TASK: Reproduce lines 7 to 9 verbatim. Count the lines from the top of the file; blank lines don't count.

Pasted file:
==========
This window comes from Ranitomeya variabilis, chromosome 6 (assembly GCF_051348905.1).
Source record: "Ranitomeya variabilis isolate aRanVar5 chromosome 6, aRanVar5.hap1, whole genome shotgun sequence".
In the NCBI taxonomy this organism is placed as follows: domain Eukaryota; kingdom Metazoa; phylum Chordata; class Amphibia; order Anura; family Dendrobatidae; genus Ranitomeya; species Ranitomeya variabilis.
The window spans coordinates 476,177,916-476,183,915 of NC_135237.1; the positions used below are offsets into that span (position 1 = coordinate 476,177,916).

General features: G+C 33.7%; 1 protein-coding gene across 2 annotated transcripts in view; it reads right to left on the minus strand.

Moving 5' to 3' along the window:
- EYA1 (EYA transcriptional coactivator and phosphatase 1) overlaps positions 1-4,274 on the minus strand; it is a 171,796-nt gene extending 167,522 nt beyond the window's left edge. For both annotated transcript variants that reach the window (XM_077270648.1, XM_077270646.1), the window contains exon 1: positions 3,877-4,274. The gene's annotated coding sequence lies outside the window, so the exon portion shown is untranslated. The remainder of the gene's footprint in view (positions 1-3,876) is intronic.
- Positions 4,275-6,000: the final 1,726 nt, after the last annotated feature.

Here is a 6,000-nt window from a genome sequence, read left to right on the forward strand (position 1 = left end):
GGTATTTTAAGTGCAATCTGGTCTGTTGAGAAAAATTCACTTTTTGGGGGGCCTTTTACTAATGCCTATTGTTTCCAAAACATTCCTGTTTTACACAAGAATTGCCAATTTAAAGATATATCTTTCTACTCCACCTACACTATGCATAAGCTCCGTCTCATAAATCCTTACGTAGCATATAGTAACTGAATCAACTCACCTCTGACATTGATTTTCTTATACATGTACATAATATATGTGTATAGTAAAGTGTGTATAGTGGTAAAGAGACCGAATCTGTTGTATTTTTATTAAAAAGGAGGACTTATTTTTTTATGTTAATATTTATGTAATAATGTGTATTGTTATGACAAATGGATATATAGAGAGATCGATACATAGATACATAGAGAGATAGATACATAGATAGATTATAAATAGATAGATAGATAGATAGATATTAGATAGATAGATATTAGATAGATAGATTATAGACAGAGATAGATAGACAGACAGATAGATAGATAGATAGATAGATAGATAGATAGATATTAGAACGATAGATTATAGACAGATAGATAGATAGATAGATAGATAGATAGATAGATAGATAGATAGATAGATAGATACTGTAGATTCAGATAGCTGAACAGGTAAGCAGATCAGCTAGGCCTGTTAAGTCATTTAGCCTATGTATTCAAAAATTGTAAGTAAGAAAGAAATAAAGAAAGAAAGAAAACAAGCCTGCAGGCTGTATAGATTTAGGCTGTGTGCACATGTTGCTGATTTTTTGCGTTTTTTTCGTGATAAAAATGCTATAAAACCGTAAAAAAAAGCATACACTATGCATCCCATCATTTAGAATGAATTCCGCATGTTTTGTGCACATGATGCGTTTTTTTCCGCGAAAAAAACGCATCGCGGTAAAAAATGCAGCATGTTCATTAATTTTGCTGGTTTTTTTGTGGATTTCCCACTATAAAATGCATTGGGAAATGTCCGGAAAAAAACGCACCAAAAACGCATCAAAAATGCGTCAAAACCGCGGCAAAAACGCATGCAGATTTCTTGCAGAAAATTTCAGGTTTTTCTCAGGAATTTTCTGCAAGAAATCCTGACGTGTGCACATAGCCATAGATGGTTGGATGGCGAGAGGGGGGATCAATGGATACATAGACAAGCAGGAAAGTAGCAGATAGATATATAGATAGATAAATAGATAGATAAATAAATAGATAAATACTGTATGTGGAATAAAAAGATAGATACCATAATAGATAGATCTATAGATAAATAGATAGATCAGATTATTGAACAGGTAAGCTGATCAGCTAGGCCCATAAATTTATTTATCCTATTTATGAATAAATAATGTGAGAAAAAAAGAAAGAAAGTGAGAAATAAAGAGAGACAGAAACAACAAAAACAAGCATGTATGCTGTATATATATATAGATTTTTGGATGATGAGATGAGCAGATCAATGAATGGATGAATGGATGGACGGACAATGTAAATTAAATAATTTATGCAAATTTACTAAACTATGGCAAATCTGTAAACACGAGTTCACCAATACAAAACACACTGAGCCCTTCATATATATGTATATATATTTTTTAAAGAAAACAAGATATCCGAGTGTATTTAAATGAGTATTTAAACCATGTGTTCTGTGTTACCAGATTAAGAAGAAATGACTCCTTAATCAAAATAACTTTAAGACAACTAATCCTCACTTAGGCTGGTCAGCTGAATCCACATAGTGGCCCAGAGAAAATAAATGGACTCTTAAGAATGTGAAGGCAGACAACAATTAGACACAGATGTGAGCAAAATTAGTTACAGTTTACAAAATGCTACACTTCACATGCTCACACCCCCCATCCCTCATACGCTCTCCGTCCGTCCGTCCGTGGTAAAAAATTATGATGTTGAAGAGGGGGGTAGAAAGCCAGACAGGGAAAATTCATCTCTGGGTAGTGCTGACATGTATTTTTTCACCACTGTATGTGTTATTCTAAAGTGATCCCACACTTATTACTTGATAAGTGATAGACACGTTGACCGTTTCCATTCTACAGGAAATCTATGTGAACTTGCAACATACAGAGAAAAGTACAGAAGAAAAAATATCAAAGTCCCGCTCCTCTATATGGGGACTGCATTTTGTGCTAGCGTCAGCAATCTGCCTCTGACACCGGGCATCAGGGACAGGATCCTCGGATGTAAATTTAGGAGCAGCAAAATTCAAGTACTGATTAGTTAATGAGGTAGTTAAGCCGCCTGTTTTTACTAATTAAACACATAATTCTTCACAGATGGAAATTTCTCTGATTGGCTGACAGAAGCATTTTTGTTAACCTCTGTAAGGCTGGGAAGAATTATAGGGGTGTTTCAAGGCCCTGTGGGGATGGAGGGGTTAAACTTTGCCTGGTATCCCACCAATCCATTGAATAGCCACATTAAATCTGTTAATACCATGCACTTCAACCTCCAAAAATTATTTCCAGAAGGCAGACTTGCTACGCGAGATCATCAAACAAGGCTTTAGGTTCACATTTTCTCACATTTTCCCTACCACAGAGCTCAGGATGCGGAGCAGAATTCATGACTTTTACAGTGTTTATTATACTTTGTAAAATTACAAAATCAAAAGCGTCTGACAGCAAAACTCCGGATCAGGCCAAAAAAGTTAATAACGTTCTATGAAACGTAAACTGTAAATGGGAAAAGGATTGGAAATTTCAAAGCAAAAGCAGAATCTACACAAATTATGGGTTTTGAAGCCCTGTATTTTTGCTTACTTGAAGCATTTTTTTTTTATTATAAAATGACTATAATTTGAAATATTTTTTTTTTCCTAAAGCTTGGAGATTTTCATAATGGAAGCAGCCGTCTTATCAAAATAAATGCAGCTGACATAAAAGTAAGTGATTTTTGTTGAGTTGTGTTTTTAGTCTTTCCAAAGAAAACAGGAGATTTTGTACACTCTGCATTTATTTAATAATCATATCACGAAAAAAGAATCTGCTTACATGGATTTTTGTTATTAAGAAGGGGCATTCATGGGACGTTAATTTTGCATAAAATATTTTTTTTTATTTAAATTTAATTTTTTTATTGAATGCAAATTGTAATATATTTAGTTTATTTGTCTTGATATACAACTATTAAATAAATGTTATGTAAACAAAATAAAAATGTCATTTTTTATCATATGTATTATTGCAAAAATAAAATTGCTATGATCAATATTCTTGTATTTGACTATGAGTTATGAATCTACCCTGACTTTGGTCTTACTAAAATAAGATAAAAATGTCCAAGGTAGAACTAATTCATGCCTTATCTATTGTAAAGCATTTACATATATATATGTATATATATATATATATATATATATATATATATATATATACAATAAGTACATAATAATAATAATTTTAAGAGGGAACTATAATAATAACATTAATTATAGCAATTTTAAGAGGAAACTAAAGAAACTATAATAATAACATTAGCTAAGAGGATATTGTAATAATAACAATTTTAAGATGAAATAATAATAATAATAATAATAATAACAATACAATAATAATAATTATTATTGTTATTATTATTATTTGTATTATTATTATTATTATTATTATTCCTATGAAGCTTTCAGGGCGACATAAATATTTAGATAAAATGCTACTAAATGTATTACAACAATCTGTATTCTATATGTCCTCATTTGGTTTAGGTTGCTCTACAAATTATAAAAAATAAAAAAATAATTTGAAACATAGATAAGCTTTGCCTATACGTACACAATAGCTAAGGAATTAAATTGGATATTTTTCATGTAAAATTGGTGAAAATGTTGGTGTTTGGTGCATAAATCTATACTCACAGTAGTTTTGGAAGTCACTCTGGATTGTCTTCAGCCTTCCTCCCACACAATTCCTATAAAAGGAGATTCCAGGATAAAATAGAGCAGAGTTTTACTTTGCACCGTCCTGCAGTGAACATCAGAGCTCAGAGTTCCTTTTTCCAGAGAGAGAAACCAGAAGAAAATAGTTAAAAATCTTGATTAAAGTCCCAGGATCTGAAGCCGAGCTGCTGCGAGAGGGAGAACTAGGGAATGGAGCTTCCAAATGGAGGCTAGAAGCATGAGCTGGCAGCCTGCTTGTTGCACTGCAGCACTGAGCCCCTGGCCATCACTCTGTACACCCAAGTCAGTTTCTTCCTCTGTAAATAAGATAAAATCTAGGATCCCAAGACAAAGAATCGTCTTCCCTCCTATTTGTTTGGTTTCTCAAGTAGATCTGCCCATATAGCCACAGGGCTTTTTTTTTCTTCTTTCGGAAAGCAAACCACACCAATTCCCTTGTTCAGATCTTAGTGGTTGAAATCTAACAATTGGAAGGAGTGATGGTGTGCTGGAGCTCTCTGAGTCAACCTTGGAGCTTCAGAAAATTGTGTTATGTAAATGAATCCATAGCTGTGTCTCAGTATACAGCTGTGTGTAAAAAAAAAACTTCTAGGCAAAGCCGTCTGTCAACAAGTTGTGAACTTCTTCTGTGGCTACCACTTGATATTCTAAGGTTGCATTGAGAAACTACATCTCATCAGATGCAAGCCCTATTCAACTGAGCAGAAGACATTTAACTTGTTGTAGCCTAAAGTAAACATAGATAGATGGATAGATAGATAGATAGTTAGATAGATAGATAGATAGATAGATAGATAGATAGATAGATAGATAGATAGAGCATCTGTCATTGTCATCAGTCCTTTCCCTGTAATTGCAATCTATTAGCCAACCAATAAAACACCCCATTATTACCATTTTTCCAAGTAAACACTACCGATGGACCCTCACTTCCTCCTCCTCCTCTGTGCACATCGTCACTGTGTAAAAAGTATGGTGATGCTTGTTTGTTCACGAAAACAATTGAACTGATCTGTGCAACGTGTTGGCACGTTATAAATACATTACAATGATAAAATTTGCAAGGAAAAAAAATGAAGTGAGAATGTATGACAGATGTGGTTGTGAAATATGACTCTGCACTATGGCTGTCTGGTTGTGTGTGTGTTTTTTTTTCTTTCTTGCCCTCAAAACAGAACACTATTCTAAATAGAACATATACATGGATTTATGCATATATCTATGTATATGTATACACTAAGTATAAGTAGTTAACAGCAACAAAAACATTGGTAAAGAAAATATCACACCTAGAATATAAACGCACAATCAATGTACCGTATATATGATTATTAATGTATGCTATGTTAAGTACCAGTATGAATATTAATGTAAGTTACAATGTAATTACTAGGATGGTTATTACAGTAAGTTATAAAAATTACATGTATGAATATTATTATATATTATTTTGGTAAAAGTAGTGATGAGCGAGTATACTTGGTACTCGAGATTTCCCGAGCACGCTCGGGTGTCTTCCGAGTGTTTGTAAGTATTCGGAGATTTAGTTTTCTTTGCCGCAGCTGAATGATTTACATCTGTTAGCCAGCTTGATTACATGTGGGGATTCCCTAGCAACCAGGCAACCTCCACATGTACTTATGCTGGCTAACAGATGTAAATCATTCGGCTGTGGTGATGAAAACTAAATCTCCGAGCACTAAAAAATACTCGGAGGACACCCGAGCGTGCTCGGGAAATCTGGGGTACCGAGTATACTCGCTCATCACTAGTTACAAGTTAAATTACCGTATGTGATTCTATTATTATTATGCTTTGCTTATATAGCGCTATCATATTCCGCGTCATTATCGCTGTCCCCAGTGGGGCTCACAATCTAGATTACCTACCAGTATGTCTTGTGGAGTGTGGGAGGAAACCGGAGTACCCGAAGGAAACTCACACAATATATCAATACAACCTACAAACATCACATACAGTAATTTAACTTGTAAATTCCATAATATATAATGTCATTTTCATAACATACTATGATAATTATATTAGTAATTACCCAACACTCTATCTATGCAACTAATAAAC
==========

- EYA1 (EYA transcriptional coactivator and phosphatase 1) overlaps positions 1-4,274 on the minus strand; it is a 171,796-nt gene extending 167,522 nt beyond the window's left edge. For both annotated transcript variants that reach the window (XM_077270648.1, XM_077270646.1), the window contains exon 1: positions 3,877-4,274. The gene's annotated coding sequence lies outside the window, so the exon portion shown is untranslated. The remainder of the gene's footprint in view (positions 1-3,876) is intronic.
- Positions 4,275-6,000: the final 1,726 nt, after the last annotated feature.

Here is a 6,000-nt window from a genome sequence, read left to right on the forward strand (position 1 = left end):